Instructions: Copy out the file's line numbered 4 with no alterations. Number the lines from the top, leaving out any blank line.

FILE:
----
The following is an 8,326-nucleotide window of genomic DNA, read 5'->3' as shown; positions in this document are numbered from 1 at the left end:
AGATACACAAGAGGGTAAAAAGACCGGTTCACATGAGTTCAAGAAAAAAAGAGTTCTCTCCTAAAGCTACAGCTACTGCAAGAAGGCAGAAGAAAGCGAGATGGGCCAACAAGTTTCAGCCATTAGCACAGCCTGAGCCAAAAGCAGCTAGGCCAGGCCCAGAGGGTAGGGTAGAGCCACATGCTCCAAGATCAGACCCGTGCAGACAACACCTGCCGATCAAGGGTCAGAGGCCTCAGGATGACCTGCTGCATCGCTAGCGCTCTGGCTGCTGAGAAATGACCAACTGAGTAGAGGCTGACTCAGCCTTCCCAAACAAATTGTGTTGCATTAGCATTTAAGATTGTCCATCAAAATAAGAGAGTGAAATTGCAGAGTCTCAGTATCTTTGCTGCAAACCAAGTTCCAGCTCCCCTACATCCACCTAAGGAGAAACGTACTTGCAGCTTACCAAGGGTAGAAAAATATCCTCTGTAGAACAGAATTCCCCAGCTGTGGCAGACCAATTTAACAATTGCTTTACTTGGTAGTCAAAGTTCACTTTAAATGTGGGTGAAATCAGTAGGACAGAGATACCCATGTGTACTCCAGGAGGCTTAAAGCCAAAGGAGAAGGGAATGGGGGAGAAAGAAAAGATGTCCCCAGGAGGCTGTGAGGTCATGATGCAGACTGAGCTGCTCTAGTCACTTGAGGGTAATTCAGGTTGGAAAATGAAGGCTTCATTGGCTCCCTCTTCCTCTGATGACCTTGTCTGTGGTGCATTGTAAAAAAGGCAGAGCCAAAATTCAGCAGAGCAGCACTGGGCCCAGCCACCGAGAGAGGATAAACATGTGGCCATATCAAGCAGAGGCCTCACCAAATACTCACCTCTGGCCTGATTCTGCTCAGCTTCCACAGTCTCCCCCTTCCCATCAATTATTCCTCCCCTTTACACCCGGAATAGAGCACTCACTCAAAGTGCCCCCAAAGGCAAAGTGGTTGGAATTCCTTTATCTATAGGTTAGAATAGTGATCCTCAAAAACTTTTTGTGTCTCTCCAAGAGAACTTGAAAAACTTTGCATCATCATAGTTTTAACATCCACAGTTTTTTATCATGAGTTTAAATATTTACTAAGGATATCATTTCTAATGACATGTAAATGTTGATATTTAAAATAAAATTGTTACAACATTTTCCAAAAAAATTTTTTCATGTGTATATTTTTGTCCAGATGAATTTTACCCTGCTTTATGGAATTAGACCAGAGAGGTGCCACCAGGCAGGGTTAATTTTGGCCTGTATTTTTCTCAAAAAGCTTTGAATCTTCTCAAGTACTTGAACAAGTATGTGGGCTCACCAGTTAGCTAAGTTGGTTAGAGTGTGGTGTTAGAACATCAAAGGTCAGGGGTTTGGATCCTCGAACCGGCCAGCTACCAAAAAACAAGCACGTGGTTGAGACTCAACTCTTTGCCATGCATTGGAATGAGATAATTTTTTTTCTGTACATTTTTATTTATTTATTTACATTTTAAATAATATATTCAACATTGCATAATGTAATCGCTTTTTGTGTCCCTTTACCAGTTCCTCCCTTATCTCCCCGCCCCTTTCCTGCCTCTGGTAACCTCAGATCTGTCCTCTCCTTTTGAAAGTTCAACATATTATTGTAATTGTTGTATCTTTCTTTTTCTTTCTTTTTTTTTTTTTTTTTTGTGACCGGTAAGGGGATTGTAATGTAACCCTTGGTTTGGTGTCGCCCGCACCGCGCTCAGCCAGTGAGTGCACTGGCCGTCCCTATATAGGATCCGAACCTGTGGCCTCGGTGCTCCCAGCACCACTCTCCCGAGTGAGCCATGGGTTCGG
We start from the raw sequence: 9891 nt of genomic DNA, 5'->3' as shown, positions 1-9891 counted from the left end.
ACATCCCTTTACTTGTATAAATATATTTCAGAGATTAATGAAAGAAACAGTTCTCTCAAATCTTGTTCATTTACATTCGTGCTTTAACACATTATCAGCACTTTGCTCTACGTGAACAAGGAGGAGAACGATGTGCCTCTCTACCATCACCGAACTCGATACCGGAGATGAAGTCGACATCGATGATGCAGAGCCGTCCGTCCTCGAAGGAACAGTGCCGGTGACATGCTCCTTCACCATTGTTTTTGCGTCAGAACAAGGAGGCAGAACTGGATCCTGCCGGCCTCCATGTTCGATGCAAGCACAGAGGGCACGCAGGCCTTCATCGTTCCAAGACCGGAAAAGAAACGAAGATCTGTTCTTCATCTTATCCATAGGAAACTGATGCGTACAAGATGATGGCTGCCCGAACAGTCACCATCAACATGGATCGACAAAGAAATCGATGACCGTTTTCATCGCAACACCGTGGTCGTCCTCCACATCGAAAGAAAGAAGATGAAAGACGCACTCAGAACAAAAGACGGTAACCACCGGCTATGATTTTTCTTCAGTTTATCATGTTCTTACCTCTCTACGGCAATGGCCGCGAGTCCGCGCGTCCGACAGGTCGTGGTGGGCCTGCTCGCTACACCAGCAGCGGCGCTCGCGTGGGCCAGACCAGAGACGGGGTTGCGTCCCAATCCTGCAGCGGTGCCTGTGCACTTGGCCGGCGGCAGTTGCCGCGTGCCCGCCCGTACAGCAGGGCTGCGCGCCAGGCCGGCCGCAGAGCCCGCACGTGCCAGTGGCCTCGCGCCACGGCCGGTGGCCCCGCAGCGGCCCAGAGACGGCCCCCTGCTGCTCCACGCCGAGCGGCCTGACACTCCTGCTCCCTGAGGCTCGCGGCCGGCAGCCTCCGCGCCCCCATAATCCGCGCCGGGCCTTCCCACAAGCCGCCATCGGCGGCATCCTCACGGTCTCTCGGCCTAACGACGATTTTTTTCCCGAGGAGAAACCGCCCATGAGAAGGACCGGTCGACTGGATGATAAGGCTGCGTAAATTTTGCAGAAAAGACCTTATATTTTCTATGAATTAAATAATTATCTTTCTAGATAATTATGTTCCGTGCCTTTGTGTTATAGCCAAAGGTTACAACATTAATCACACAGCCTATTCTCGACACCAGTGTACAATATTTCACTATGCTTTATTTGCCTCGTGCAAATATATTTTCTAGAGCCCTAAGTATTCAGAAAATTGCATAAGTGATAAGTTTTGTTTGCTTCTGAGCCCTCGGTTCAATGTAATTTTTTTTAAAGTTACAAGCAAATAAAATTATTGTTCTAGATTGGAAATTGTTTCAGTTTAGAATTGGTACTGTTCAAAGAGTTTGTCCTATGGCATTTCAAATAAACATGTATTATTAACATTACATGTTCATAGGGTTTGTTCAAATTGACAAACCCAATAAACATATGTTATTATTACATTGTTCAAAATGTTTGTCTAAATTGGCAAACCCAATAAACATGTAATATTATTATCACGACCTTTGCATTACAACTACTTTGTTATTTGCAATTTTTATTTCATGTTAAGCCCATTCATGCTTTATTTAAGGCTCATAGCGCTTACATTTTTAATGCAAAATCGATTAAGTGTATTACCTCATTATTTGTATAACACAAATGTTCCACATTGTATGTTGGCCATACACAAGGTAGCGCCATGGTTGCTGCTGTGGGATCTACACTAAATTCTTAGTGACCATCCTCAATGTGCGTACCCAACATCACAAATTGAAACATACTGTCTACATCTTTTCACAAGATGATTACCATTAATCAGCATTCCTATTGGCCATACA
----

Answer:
ACATCCCTTTACTTGTATAAATATATTTCAGAGATTAATGAAAGAAACAGTTCTCTCAAATCTTGTTCATTTACATTCGTGCTTTAACACATTATCAGCACTTTGCTCTACGTGAACAAGGAGGAGAACGATGTGCCTCTCTACCATCACCGAACTCGATACCGGAGATGAAGTCGACATCGATGATGCAGAGCCGTCCGTCCTCGAAGGAACAGTGCCGGTGACATGCTCCTTCACCATTGTTTTTGCGTCAGAACAAGGAGGCAGAACTGGATCCTGCCGGCCTCCATGTTCGATGCAAGCACAGAGGGCACGCAGGCCTTCATCGTTCCAAGACCGGAAAAGAAACGAAGATCTGTTCTTCATCTTATCCATAGGAAACTGATGCGTACAAGATGATGGCTGCCCGAACAGTCACCATCAACATGGATCGACAAAGAAATCGATGACCGTTTTCATCGCAACACCGTGGTCGTCCTCCACATCGAAAGAAAGAAGATGAAAGACGCACTCAGAACAAAAGACGGTAACCACCGGCTATGATTTTTCTTCAGTTTATCATGTTCTTACCTCTCTACGGCAATGGCCGCGAGTCCGCGCGTCCGACAGGTCGTGGTGGGCCTGCTCGCTACACCAGCAGCGGCGCTCGCGTGGGCCAGACCAGAGACGGGGTTGCGTCCCAATCCTGCAGCGGTGCCTGTGCACTTGGCCGGCGGCAGTTGCCGCGTGCCCGCCCGTACAGCAGGGCTGCGCGCCAGGCCGGCCGCAGAGCCCGCACGTGCCAGTGGCCTCGCGCCACGGCCGGTGGCCCCGCAGCGGCCCAGAGACGGCCCCCTGCTGCTCCACGCCGAGCGGCCTGACACTCCTGCTCCCTGAGGCTCGCGGCCGGCAGCCTCCGCGCCCCCATAATCCGCGCCGGGCCTTCCCACAAGCCGCCATCGGCGGCATCCTCACGGTCTCTCGGCCTAACGACGATTTTTTTCCCGAGGAGAAACCGCCCATGAGAAGGACCGGTCGACTGGATGATAAGGCTGCGTAAATTTTGCAGAAAAGACCTTATATTTTCTATGAATTAAATAATTATCTTTCTAGATAATTATGTTCCGTGCCTTTGTGTTATAGCCAAAGGTTACAACATTAATCACACAGCCTATTCTCGACACCAGTGTACAATATTTCACTATGCTTTATTTGCCTCGTGCAAATATATTTTCTAGAGCCCTAAGTATTCAGAAAATTGCATAAGTGATAAGTTTTGTTTGCTTCTGAGCCCTCGGTTCAATGTAATTTTTTTTAAAGTTACAAGCAAATAAAATTATTGTTCTAGATTGGAAATTGTTTCAGTTTAGAATTGGTACTGTTCAAAGAGTTTGTCCTATGGCATTTCAAATAAACATGTATTATTAACATTACATGTTCATAGGGTTTGTTCAAATTGACAAACCCAATAAACATATGTTATTATTACATTGTTCAAAATGTTTGTCTAAATTGGCAAACCCAATAAACATGTAATATTATTATCACGACCTTTGCATTACAACTACTTTGTTATTTGCAATTTTTATTTCATGTTAAGCCCATTCATGCTTTATTTAAGGCTCATAGCGCTTACATTTTTAATGCAAAATCGATTAAGTGTATTACCTCATTATTTGTATAACACAAATGTTCCACATTGTATGTTGGCCATACACAAGGTAGCGCCATGGTTGCTGCTGTGGGATCTACACTAAATTCTTAGTGACCATCCTCAATGTGCGTACCCAACATCACAAATTGAAACATACTGTCTACATCTTTTCACAAGATGATTACCATTAATCAGCATTCCTATTGGCCATACA